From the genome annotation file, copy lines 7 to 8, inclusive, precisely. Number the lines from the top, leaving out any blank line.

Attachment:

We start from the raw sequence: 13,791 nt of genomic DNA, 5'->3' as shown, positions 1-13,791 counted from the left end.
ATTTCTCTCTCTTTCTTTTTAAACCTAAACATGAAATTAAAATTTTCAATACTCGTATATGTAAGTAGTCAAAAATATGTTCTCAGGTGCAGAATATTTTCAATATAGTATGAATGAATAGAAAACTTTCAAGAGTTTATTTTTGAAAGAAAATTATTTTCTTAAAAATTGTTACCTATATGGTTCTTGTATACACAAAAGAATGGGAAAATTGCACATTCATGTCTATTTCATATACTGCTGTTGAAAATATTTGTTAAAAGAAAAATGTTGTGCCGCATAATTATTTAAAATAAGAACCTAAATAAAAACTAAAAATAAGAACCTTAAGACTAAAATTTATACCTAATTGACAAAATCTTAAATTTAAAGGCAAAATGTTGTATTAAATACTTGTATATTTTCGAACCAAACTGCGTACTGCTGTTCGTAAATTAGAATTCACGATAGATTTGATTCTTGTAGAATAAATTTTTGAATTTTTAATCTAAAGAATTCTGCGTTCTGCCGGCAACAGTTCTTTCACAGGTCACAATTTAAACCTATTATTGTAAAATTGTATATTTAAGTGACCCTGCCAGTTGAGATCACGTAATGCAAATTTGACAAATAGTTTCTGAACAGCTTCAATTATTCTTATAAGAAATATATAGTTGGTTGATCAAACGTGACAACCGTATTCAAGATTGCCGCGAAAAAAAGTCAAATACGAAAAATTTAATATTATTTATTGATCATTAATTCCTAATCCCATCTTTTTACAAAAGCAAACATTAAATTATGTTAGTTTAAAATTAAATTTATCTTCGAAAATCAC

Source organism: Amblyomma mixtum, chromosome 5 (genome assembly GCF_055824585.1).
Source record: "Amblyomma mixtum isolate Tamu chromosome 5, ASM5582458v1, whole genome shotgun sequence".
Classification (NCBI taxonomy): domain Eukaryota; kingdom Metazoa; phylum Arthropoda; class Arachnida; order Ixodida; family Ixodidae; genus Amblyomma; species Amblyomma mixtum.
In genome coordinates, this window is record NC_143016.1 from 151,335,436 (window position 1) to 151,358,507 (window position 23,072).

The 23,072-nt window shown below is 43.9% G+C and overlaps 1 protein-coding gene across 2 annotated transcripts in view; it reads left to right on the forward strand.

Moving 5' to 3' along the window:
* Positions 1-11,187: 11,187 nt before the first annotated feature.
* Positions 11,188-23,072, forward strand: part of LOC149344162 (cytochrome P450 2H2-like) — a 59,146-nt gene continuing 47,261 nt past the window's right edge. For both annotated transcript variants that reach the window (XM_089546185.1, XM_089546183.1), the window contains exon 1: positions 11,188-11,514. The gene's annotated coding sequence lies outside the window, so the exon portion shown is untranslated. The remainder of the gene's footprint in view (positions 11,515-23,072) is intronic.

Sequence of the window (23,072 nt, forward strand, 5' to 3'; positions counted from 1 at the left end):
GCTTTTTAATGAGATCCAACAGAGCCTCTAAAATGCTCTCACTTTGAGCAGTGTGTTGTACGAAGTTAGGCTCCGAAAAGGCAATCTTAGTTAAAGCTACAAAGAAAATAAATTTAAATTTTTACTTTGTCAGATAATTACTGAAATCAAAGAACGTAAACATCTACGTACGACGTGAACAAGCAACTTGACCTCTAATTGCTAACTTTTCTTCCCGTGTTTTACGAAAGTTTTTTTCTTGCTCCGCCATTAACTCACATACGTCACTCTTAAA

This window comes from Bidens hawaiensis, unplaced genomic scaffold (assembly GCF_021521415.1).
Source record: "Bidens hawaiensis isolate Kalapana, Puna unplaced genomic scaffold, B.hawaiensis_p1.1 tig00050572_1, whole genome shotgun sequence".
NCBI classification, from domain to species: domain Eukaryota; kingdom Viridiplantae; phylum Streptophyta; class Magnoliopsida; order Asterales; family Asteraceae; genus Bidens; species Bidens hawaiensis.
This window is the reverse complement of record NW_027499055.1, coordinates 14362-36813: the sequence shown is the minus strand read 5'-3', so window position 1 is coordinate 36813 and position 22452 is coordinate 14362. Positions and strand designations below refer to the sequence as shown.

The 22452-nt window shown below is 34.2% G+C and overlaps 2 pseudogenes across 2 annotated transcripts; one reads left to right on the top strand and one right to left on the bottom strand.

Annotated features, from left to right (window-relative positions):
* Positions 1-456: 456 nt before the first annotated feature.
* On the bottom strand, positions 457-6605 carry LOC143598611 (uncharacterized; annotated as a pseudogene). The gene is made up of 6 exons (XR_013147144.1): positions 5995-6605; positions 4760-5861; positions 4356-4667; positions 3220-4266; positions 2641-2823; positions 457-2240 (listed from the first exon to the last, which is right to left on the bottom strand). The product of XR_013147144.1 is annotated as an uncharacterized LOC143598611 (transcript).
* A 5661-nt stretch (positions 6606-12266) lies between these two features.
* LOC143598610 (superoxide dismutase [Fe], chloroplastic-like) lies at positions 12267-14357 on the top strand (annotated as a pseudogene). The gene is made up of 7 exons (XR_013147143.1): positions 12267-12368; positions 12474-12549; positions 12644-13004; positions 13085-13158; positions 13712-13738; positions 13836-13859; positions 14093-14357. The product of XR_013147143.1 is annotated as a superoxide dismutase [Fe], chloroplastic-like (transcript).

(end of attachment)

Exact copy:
The 23,072-nt window shown below is 43.9% G+C and overlaps 1 protein-coding gene across 2 annotated transcripts in view; it reads left to right on the forward strand.

Moving 5' to 3' along the window: